Popping to the shops or jumping on the bus are no longer the simple day-to-day activities they used to be.
For weeks, we’ve been advised to avoid public transport and only shop for essentials.
But with more shops opening, and following the news that it’s now essential in England and Scotland to wear face coverings on public transport, here’s what the experts have to say.
Current NHS advice states: You must wear a face covering at all times on public transport or when attending a hospital as a visitor or outpatient
“Evidence suggests that wearing a face covering does not protect you.
“However, if you are infected but have not yet developed symptoms, it may provide some protection for others you come into close contact with.”
Why do we need them?
Wearing a face covering can help stop the spread of coronavirus as they trap droplets created when people sneeze or cough.
They act as a barrier between people and, therefore, in areas where social distancing isn’t possible, they are essential.
Where do we have to wear them?
The government have said it’s now essential to use face coverings on every mode of public transport in England and Scotland, as well as in hospitals. If you fail to do so, you could be fined £100.
The rules are the same for everyone, apart from children under the age of 11, people with disabilities and breathing problems, and anyone travelling with someone who needs to lip read.
How to put a covering on
● Wash your hands with soap and water or use a hand sanitiser gel to ensure your hands are clean before touching the face mask.
● Inspect the mask before wearing it to ensure it’s not damaged or broken, and always pick it up by the fastenings such as ties, headbands or ear loops, rather than the mask itself.
● Bring the mask to your face and secure it, make sure it fits comfortably and covers your nose and mouth.
● Wash your hands again and don’t touch the mask or the rest of your face.
How to take them off
● Once you’re ready to remove your face mask, wash your hands with soap and water or use a hand sanitiser.
● Only touch your mask by the fastening at all times, lifting the mask away from your face.
● If your face mask is single use only, dispose of it correctly.
● Once again, wash your hands or use a sanitiser gel.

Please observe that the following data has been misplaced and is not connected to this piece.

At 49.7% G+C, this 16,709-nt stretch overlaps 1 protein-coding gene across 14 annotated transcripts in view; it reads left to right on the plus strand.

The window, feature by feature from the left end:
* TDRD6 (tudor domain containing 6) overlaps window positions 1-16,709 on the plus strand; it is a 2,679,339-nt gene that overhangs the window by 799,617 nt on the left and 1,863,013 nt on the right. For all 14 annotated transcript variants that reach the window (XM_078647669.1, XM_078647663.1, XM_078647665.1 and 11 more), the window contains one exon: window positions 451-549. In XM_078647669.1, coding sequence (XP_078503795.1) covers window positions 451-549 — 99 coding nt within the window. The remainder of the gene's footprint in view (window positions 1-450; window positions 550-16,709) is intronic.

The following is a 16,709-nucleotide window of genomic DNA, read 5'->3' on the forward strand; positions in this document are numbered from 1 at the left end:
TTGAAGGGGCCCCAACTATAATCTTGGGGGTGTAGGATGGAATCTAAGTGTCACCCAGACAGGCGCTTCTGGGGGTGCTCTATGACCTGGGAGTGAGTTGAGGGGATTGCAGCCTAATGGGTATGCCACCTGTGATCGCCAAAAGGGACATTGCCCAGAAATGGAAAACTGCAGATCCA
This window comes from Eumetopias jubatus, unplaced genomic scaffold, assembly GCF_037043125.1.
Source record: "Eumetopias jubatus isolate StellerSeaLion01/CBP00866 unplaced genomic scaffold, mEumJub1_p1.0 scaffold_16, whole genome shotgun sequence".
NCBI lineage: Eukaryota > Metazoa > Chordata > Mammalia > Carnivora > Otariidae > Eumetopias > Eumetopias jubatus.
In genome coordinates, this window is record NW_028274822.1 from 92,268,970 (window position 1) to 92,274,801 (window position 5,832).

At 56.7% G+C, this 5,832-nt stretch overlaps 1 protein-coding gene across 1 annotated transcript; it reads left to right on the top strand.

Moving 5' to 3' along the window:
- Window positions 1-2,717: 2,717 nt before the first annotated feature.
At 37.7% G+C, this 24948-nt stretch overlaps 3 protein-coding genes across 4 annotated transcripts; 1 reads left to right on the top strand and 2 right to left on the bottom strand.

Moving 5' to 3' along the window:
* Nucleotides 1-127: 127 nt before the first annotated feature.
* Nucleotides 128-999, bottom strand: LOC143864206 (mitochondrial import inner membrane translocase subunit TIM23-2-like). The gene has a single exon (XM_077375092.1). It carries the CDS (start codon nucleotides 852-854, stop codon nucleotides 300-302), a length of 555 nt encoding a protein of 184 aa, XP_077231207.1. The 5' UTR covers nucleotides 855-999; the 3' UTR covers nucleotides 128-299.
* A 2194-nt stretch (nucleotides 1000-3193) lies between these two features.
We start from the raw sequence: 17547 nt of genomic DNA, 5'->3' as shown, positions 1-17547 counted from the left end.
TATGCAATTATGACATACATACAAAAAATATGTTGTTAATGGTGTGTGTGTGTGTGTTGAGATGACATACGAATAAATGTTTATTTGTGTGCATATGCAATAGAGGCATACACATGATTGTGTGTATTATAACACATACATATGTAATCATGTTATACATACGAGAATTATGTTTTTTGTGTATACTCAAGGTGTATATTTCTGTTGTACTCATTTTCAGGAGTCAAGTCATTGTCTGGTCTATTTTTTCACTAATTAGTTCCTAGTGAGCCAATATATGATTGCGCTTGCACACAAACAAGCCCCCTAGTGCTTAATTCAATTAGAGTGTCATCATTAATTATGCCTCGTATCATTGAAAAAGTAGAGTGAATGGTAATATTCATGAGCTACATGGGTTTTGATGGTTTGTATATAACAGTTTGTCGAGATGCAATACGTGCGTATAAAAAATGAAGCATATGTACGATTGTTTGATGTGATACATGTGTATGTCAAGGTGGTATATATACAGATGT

What are the differences between masks?
We are not required to wear medical masks, just a ‘face covering’, which could be homemade or bought.
‘Surgical masks are disposable and sufficient when you are out and about,’ explains Shyam Morjaria, medical director at UK Meds. ‘They can be worn for three to eight hours,’ adds Shyam.
‘The key to knowing when the mask needs to be changed is how wet the mask is from the humidity of your mouth,’ says healthcare entrepreneur Kevin Lamb.
You may have seen N95 or N99 respirator masks on sale. These are medical grade masks – for travel and everyday use, we do not need this level of protection.
‘The number translates into the density of the mask and the particulate that can go through it,’ explains Kevin. ‘For example, N95 would provide 95% protection and N99, 99%.’
‘Unvalved masks mean that the filtration system is built into the fabric, meaning they can be lightweight and fairly discreet,’ explains Shyam.
‘A valved mask can be slightly bulkier and heavier, but it allows air to be let out of the mask, making them more breathable and comfortable to wear.’ Most construction masks are valved, so if you have one, use it.
Many people have made masks from old T-shirts or duvet covers. And even though these don’t have a filtration system, any covering is better than none.
‘Simple fabric masks can be helpful in preventing the spread of coronavirus. They provide the least protection, but a higher level of protection than not wearing a mask at all,’ Shyam says.
‘The more layers, the more protection,’ adds Kevin. ‘Some people use coffee filters or paper towels for protection and it’s good to do this.’
Try one of these…
Pet print mask (with two filters), £15.99, Prezzybox.com
Mask made of recycled ocean plastic (with five filters), £23, Wearmaask.com
‘I’m smiling’ mask, £9.95, Scotch-Soda.com
Protective snood, £20, Virustaticshield.com
– For further health advice or information on UK Meds, please click here. For more information on Keith Lamb, click here.